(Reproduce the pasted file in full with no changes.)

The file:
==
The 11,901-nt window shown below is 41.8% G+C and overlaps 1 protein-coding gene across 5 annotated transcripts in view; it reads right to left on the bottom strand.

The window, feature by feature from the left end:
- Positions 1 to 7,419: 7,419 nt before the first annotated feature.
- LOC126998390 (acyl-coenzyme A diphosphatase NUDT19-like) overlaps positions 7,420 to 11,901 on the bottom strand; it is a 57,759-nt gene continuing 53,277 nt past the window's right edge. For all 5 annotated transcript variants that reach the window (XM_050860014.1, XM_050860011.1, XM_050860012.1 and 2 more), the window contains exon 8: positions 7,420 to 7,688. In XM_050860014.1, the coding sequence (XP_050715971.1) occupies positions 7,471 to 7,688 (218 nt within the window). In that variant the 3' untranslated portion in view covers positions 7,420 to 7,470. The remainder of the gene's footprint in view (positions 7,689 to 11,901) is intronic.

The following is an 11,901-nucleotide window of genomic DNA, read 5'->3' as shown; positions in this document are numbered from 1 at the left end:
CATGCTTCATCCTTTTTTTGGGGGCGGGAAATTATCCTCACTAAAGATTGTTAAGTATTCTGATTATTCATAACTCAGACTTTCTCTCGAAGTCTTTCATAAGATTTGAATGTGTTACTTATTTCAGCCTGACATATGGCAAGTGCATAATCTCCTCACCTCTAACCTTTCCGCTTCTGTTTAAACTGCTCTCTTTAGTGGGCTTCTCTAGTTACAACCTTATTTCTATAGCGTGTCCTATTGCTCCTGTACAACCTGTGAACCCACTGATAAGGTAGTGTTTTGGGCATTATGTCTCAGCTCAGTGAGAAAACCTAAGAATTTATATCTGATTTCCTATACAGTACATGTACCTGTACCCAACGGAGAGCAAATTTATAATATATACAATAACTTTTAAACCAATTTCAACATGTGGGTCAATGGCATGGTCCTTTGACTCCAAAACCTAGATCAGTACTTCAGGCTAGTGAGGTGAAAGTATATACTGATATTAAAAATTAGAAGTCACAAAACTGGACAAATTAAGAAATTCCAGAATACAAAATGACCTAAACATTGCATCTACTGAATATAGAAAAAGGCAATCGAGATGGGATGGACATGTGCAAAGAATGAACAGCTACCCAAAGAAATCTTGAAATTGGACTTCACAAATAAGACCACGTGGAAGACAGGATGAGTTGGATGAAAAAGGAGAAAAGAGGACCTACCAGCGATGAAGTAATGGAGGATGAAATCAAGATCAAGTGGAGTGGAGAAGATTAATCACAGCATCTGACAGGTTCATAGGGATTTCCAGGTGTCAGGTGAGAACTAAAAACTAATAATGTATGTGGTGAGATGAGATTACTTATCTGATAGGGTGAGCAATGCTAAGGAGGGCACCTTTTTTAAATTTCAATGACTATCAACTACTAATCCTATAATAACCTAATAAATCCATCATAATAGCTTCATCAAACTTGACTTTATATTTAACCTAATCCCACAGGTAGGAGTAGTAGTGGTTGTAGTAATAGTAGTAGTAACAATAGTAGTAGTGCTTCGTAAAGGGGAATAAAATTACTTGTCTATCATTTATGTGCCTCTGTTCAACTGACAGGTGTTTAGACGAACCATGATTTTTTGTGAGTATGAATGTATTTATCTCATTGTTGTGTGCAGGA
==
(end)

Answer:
The 11,901-nt window shown below is 41.8% G+C and overlaps 1 protein-coding gene across 5 annotated transcripts in view; it reads right to left on the bottom strand.

The window, feature by feature from the left end:
- Positions 1 to 7,419: 7,419 nt before the first annotated feature.
- LOC126998390 (acyl-coenzyme A diphosphatase NUDT19-like) overlaps positions 7,420 to 11,901 on the bottom strand; it is a 57,759-nt gene continuing 53,277 nt past the window's right edge. For all 5 annotated transcript variants that reach the window (XM_050860014.1, XM_050860011.1, XM_050860012.1 and 2 more), the window contains exon 8: positions 7,420 to 7,688. In XM_050860014.1, the coding sequence (XP_050715971.1) occupies positions 7,471 to 7,688 (218 nt within the window). In that variant the 3' untranslated portion in view covers positions 7,420 to 7,470. The remainder of the gene's footprint in view (positions 7,689 to 11,901) is intronic.

The following is an 11,901-nucleotide window of genomic DNA, read 5'->3' as shown; positions in this document are numbered from 1 at the left end:
CATGCTTCATCCTTTTTTTGGGGGCGGGAAATTATCCTCACTAAAGATTGTTAAGTATTCTGATTATTCATAACTCAGACTTTCTCTCGAAGTCTTTCATAAGATTTGAATGTGTTACTTATTTCAGCCTGACATATGGCAAGTGCATAATCTCCTCACCTCTAACCTTTCCGCTTCTGTTTAAACTGCTCTCTTTAGTGGGCTTCTCTAGTTACAACCTTATTTCTATAGCGTGTCCTATTGCTCCTGTACAACCTGTGAACCCACTGATAAGGTAGTGTTTTGGGCATTATGTCTCAGCTCAGTGAGAAAACCTAAGAATTTATATCTGATTTCCTATACAGTACATGTACCTGTACCCAACGGAGAGCAAATTTATAATATATACAATAACTTTTAAACCAATTTCAACATGTGGGTCAATGGCATGGTCCTTTGACTCCAAAACCTAGATCAGTACTTCAGGCTAGTGAGGTGAAAGTATATACTGATATTAAAAATTAGAAGTCACAAAACTGGACAAATTAAGAAATTCCAGAATACAAAATGACCTAAACATTGCATCTACTGAATATAGAAAAAGGCAATCGAGATGGGATGGACATGTGCAAAGAATGAACAGCTACCCAAAGAAATCTTGAAATTGGACTTCACAAATAAGACCACGTGGAAGACAGGATGAGTTGGATGAAAAAGGAGAAAAGAGGACCTACCAGCGATGAAGTAATGGAGGATGAAATCAAGATCAAGTGGAGTGGAGAAGATTAATCACAGCATCTGACAGGTTCATAGGGATTTCCAGGTGTCAGGTGAGAACTAAAAACTAATAATGTATGTGGTGAGATGAGATTACTTATCTGATAGGGTGAGCAATGCTAAGGAGGGCACCTTTTTTAAATTTCAATGACTATCAACTACTAATCCTATAATAACCTAATAAATCCATCATAATAGCTTCATCAAACTTGACTTTATATTTAACCTAATCCCACAGGTAGGAGTAGTAGTGGTTGTAGTAATAGTAGTAGTAACAATAGTAGTAGTGCTTCGTAAAGGGGAATAAAATTACTTGTCTATCATTTATGTGCCTCTGTTCAACTGACAGGTGTTTAGACGAACCATGATTTTTTGTGAGTATGAATGTATTTATCTCATTGTTGTGTGCAGGA